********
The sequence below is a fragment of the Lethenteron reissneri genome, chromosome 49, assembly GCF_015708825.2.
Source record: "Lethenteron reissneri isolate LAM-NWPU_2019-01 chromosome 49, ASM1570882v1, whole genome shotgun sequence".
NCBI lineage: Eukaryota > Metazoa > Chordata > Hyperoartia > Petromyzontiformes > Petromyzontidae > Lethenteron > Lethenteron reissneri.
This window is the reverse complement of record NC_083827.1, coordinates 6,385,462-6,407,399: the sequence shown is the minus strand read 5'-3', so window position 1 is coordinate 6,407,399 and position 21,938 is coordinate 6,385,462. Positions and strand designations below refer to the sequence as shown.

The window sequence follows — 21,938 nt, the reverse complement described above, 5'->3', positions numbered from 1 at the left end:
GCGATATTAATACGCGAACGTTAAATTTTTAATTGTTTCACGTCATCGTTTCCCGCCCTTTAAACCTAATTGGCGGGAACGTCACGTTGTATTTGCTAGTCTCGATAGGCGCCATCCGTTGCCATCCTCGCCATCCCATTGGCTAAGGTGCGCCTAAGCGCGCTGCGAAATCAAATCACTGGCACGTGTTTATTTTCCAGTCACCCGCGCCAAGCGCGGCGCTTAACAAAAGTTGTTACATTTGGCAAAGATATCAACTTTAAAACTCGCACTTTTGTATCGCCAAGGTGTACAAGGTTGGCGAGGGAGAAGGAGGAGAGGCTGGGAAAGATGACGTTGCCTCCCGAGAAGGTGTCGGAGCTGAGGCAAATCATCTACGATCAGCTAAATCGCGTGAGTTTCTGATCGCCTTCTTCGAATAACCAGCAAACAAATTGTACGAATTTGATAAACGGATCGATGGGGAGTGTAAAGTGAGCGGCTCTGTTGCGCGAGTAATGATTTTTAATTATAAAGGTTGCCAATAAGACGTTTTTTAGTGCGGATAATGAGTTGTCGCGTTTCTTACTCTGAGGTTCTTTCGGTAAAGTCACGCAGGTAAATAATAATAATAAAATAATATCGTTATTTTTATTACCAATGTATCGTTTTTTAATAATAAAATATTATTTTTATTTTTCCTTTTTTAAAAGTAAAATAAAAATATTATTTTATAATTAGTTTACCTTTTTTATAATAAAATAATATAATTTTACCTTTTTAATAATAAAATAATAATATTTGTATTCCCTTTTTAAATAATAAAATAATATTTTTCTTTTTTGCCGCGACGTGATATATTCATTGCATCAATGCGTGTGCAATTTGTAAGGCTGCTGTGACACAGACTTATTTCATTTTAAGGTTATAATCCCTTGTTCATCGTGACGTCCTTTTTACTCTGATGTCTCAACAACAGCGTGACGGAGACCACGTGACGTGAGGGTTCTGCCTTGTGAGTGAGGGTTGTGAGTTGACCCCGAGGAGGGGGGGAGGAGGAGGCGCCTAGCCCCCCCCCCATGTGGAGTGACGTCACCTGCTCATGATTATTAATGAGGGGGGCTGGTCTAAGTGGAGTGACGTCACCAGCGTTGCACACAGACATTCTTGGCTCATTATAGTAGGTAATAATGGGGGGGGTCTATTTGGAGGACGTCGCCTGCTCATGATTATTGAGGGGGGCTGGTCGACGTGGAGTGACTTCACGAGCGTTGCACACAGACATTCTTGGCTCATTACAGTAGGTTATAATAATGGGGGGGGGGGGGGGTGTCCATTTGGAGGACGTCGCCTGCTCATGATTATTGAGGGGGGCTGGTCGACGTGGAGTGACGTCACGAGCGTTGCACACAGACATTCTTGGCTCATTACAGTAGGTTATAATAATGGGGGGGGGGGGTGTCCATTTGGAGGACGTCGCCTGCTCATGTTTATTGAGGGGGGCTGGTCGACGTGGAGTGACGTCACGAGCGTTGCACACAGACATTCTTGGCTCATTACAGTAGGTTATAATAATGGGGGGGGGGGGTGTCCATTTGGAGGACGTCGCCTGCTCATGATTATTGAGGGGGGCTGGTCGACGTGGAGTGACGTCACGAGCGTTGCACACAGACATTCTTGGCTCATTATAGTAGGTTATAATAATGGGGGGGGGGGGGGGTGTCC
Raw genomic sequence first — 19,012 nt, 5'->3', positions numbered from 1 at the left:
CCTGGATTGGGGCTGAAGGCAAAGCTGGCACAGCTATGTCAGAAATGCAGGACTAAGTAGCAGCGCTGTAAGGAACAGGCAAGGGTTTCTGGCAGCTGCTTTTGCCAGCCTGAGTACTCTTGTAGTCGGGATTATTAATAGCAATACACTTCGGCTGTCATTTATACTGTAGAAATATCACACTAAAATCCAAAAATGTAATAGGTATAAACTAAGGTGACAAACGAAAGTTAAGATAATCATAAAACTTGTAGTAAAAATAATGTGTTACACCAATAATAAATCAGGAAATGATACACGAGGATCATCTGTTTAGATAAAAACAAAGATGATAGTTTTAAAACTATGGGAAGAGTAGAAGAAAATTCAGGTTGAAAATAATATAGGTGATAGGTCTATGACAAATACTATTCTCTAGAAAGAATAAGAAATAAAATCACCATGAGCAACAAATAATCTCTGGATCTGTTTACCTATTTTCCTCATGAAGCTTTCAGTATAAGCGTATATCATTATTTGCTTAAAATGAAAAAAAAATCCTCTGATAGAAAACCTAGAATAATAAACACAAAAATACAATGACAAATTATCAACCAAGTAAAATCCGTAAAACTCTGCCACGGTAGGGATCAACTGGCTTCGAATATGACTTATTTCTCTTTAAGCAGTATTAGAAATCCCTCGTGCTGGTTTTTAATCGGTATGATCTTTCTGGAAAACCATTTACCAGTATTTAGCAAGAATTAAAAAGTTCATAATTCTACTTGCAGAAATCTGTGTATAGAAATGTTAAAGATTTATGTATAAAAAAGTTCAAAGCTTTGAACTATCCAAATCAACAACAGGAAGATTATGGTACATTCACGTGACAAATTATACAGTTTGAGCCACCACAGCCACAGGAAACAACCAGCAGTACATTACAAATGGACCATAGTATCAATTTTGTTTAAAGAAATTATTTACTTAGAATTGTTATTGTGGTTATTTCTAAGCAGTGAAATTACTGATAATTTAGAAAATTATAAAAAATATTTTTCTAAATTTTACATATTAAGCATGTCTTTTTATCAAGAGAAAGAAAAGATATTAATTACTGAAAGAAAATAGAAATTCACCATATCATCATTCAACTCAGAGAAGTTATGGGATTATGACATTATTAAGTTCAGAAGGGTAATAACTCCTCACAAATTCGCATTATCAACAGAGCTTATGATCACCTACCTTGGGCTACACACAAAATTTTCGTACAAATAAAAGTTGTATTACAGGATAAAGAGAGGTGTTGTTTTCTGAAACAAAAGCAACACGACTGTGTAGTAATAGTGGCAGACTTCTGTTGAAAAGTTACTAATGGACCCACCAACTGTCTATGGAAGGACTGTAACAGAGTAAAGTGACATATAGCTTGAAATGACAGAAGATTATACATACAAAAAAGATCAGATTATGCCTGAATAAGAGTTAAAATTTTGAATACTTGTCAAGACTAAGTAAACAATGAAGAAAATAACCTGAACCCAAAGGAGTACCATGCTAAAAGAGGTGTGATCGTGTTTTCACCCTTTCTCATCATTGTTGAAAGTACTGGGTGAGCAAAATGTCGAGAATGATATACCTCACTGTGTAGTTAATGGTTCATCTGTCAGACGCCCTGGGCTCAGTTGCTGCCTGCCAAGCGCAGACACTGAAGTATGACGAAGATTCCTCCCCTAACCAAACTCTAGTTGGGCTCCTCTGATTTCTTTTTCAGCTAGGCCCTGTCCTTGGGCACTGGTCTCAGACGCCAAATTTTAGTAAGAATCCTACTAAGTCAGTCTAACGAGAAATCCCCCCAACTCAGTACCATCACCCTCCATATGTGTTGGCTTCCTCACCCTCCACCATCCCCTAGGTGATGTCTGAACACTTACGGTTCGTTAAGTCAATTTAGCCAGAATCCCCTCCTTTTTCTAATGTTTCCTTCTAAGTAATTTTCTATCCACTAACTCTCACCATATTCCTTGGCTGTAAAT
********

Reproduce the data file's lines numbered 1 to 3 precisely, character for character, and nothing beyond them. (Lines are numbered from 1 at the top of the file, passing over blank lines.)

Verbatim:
The sequence below is a fragment of the Lethenteron reissneri genome, chromosome 49, assembly GCF_015708825.2.
Source record: "Lethenteron reissneri isolate LAM-NWPU_2019-01 chromosome 49, ASM1570882v1, whole genome shotgun sequence".
NCBI lineage: Eukaryota > Metazoa > Chordata > Hyperoartia > Petromyzontiformes > Petromyzontidae > Lethenteron > Lethenteron reissneri.